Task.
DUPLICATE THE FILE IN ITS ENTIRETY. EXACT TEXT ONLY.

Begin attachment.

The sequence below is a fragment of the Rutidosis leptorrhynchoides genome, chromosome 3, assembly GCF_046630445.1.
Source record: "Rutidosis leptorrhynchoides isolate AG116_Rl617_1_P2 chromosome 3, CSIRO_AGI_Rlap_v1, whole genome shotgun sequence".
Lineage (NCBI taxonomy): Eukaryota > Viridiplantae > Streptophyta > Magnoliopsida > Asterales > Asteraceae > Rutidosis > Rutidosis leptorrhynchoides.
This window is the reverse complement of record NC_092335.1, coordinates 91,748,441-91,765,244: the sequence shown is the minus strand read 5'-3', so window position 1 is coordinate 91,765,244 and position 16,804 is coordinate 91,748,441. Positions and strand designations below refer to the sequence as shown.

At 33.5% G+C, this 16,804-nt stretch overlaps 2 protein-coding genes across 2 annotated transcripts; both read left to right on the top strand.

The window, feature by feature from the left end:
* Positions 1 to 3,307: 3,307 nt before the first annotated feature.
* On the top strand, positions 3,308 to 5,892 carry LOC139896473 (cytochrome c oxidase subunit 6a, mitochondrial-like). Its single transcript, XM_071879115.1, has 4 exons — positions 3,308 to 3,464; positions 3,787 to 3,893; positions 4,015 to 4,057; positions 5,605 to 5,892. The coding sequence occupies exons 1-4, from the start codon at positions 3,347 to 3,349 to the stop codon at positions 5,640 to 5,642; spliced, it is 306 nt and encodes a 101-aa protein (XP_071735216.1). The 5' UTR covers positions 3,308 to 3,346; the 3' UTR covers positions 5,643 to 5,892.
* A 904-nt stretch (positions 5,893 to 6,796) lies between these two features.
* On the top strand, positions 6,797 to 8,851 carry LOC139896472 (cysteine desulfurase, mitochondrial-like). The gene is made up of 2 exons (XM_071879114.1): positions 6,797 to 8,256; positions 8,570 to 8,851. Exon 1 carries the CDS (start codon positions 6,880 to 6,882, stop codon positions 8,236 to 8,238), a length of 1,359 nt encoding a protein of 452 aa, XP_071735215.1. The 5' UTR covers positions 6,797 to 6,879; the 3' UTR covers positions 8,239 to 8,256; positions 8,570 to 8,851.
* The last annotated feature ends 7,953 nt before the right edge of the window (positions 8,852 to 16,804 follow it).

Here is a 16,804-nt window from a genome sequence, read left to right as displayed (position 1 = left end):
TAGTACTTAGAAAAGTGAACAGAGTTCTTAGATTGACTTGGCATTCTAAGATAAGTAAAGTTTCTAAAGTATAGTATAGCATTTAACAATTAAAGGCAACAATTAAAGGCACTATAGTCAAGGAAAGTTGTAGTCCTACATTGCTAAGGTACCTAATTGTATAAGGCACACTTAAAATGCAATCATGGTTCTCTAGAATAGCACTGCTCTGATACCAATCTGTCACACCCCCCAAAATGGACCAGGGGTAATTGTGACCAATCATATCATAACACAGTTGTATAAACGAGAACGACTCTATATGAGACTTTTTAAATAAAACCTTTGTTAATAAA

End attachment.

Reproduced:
The sequence below is a fragment of the Rutidosis leptorrhynchoides genome, chromosome 3, assembly GCF_046630445.1.
Source record: "Rutidosis leptorrhynchoides isolate AG116_Rl617_1_P2 chromosome 3, CSIRO_AGI_Rlap_v1, whole genome shotgun sequence".
Lineage (NCBI taxonomy): Eukaryota > Viridiplantae > Streptophyta > Magnoliopsida > Asterales > Asteraceae > Rutidosis > Rutidosis leptorrhynchoides.
This window is the reverse complement of record NC_092335.1, coordinates 91,748,441-91,765,244: the sequence shown is the minus strand read 5'-3', so window position 1 is coordinate 91,765,244 and position 16,804 is coordinate 91,748,441. Positions and strand designations below refer to the sequence as shown.

At 33.5% G+C, this 16,804-nt stretch overlaps 2 protein-coding genes across 2 annotated transcripts; both read left to right on the top strand.

The window, feature by feature from the left end:
* Positions 1 to 3,307: 3,307 nt before the first annotated feature.
* On the top strand, positions 3,308 to 5,892 carry LOC139896473 (cytochrome c oxidase subunit 6a, mitochondrial-like). Its single transcript, XM_071879115.1, has 4 exons — positions 3,308 to 3,464; positions 3,787 to 3,893; positions 4,015 to 4,057; positions 5,605 to 5,892. The coding sequence occupies exons 1-4, from the start codon at positions 3,347 to 3,349 to the stop codon at positions 5,640 to 5,642; spliced, it is 306 nt and encodes a 101-aa protein (XP_071735216.1). The 5' UTR covers positions 3,308 to 3,346; the 3' UTR covers positions 5,643 to 5,892.
* A 904-nt stretch (positions 5,893 to 6,796) lies between these two features.
* On the top strand, positions 6,797 to 8,851 carry LOC139896472 (cysteine desulfurase, mitochondrial-like). The gene is made up of 2 exons (XM_071879114.1): positions 6,797 to 8,256; positions 8,570 to 8,851. Exon 1 carries the CDS (start codon positions 6,880 to 6,882, stop codon positions 8,236 to 8,238), a length of 1,359 nt encoding a protein of 452 aa, XP_071735215.1. The 5' UTR covers positions 6,797 to 6,879; the 3' UTR covers positions 8,239 to 8,256; positions 8,570 to 8,851.
* The last annotated feature ends 7,953 nt before the right edge of the window (positions 8,852 to 16,804 follow it).

Here is a 16,804-nt window from a genome sequence, read left to right as displayed (position 1 = left end):
TAGTACTTAGAAAAGTGAACAGAGTTCTTAGATTGACTTGGCATTCTAAGATAAGTAAAGTTTCTAAAGTATAGTATAGCATTTAACAATTAAAGGCAACAATTAAAGGCACTATAGTCAAGGAAAGTTGTAGTCCTACATTGCTAAGGTACCTAATTGTATAAGGCACACTTAAAATGCAATCATGGTTCTCTAGAATAGCACTGCTCTGATACCAATCTGTCACACCCCCCAAAATGGACCAGGGGTAATTGTGACCAATCATATCATAACACAGTTGTATAAACGAGAACGACTCTATATGAGACTTTTTAAATAAAACCTTTGTTAATAAA